Flidderbugs by Jonathan Gould
Source: eBook provided by the author for review
As Kriffle the Flidderbug investigates why his fellow ‘bugs find it impossible to agree on the pressing issue of how many points there are on the leaves of the tree on which they live, he finds that the truth is more complicated, and ultimately more terrifying, than he ever could have imagined.
Flidderbugs is a political satire, a modern fable, or maybe just a funny little story about a bunch of insects with some very peculiar obsessions. (Goodreads)
This story wasn’t really to my taste, as I’m not a big fan of allegories. On the surface, it’s a story of how bugs on two sides of the same tree see things differently. They are so caught up in defending their “truth” that they miss seeing the big picture, which may threaten them all.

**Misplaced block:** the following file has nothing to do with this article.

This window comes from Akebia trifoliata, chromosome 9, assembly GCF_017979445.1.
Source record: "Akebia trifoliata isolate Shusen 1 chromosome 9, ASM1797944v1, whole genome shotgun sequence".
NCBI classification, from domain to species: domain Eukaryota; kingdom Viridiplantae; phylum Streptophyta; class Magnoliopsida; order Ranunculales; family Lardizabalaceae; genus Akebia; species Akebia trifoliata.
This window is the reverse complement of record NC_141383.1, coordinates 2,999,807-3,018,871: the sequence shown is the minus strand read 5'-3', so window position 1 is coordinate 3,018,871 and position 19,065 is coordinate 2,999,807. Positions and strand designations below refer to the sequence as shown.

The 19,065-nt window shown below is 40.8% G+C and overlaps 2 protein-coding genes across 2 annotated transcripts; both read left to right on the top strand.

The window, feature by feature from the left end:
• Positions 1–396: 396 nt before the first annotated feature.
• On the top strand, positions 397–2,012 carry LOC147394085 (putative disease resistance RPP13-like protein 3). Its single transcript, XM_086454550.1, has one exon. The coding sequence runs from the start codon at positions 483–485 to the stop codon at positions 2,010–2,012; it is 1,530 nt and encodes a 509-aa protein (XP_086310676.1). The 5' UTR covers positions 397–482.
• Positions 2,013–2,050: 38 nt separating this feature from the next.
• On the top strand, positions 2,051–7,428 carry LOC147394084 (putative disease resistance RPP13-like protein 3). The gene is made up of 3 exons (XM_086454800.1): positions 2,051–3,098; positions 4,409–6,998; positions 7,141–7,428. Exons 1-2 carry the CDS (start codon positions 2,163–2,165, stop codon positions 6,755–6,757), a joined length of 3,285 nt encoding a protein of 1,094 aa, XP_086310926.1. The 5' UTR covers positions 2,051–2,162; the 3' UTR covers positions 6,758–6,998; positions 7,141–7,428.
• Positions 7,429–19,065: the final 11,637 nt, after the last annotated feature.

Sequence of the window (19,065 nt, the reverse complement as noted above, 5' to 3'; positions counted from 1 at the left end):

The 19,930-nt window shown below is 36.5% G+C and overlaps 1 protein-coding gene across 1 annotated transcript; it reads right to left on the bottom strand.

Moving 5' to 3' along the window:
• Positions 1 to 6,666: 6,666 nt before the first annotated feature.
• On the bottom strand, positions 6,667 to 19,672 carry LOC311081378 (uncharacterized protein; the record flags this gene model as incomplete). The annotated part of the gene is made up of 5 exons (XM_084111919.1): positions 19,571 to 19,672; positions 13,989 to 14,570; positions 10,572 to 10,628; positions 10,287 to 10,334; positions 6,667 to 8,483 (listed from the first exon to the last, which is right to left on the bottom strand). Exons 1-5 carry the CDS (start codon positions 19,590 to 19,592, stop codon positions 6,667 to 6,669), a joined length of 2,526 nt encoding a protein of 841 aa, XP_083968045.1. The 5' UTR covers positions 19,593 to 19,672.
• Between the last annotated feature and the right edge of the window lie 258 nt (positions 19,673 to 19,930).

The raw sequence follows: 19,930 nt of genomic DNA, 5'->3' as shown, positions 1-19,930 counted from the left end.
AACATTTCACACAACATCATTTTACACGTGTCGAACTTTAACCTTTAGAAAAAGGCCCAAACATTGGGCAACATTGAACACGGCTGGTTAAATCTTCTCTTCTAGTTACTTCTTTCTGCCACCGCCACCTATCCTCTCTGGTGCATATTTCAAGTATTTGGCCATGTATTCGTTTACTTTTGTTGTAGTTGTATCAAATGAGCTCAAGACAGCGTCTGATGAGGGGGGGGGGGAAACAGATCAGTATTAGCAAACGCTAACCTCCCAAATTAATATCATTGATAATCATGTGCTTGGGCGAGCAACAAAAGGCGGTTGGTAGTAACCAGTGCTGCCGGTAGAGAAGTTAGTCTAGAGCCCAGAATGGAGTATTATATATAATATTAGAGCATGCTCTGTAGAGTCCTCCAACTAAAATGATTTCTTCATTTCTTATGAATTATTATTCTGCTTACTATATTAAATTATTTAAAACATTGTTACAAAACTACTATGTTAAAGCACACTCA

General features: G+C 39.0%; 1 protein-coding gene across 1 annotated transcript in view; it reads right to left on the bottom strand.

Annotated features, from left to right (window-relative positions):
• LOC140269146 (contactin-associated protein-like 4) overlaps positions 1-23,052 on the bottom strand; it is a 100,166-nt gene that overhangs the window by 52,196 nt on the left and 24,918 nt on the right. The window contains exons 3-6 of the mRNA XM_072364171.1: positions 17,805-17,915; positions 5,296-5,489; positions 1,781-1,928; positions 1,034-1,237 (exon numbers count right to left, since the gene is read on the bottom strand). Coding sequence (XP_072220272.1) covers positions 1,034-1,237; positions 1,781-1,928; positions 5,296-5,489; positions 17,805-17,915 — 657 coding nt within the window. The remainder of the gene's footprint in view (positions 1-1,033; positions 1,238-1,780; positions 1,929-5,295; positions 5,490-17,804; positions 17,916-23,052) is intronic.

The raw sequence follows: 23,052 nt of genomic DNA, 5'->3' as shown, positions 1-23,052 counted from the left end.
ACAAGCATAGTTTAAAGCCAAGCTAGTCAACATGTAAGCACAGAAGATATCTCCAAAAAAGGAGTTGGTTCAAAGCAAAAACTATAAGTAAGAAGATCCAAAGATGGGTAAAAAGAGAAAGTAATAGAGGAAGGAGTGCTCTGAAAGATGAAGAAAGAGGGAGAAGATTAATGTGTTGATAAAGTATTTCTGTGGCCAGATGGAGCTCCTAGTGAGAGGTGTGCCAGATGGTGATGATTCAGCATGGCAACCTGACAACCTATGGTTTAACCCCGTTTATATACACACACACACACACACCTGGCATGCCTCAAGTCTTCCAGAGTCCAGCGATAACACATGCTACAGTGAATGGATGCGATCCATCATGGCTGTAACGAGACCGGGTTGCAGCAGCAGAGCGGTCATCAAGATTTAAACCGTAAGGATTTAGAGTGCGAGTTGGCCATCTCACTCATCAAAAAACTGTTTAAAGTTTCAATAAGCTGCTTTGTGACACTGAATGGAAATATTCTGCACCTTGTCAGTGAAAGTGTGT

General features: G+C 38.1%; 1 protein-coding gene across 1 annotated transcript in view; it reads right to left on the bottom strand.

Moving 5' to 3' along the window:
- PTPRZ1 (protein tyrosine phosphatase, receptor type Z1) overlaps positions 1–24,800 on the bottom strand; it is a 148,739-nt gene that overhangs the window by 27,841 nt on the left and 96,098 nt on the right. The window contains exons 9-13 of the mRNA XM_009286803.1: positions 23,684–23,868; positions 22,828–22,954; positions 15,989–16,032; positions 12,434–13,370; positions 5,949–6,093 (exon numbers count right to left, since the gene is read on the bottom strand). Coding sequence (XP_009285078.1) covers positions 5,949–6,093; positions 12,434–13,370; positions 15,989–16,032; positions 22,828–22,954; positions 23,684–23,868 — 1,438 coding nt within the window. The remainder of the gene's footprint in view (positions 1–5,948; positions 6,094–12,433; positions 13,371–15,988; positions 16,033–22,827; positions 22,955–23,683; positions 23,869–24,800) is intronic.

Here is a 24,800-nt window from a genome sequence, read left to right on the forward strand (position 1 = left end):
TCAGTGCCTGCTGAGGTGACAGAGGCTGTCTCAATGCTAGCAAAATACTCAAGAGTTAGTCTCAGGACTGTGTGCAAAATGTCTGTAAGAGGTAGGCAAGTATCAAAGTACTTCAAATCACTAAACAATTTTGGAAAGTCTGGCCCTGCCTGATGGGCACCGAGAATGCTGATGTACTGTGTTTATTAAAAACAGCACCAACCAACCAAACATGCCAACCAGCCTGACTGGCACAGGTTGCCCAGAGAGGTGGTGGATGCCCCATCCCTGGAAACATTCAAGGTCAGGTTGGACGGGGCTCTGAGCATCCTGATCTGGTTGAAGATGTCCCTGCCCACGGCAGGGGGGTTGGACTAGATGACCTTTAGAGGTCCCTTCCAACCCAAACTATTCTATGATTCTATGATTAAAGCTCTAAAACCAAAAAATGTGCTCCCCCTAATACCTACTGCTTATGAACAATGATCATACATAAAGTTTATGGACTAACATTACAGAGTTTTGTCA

Kriffle is the main character, who has been groomed by his father to be the next leader of his tribe. Young and idealistic, he dares to think outside of the box. When no one will listen to him, he goes to the experts. Surprisingly, they are not helpful and are focused on their own particular “truths”.
I felt that the moral of the story was a little too heavy-handed and didn’t enjoy this one as much as I did Doodling. It might be because I’m not a big fan of stories about animals/bugs, disguised as morality lessons. Check out the reviews on Goodreads, Amazon, and Barnes & Noble, as other readers enjoyed it more than I did.